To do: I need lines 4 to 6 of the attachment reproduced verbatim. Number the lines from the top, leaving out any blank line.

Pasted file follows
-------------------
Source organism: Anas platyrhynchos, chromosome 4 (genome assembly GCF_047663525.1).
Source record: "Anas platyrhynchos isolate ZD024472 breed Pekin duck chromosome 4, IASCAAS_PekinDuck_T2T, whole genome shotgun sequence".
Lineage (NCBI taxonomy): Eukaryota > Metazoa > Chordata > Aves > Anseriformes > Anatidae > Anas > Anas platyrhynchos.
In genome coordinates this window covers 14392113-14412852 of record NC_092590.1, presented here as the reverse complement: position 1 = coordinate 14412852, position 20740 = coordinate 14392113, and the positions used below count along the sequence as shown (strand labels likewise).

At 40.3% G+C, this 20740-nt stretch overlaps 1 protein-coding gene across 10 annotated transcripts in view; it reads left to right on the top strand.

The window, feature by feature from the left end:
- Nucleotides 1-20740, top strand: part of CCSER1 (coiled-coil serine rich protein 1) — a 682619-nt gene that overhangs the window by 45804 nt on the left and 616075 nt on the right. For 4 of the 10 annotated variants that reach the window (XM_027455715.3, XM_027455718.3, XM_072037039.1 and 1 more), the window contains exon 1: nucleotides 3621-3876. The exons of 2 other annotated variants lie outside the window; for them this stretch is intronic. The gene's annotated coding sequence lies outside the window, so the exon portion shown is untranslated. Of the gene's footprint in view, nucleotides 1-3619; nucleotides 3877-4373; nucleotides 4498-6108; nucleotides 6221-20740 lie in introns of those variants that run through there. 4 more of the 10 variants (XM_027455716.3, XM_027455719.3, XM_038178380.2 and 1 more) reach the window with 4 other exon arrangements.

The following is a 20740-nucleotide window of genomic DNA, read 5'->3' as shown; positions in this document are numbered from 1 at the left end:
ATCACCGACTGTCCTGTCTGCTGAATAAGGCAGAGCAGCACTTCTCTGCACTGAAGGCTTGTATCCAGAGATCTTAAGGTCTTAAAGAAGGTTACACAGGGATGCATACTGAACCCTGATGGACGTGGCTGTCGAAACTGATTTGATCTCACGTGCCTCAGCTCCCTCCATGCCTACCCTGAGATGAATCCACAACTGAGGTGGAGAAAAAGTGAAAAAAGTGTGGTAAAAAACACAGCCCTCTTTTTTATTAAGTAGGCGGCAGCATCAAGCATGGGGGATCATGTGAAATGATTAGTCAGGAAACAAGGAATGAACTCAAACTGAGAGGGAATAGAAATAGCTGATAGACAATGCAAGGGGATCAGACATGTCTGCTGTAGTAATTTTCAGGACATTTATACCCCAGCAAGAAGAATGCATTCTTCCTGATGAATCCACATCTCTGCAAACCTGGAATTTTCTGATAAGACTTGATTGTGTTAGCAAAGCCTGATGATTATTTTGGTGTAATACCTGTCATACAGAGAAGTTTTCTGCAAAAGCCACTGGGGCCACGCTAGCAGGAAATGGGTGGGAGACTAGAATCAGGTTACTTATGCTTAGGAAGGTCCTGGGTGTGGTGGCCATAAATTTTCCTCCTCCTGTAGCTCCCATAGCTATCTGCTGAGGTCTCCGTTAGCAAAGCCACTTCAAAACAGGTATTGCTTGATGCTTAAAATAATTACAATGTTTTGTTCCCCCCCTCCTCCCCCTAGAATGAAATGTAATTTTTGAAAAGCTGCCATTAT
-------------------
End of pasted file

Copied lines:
In genome coordinates this window covers 14392113-14412852 of record NC_092590.1, presented here as the reverse complement: position 1 = coordinate 14412852, position 20740 = coordinate 14392113, and the positions used below count along the sequence as shown (strand labels likewise).

At 40.3% G+C, this 20740-nt stretch overlaps 1 protein-coding gene across 10 annotated transcripts in view; it reads left to right on the top strand.

The window, feature by feature from the left end: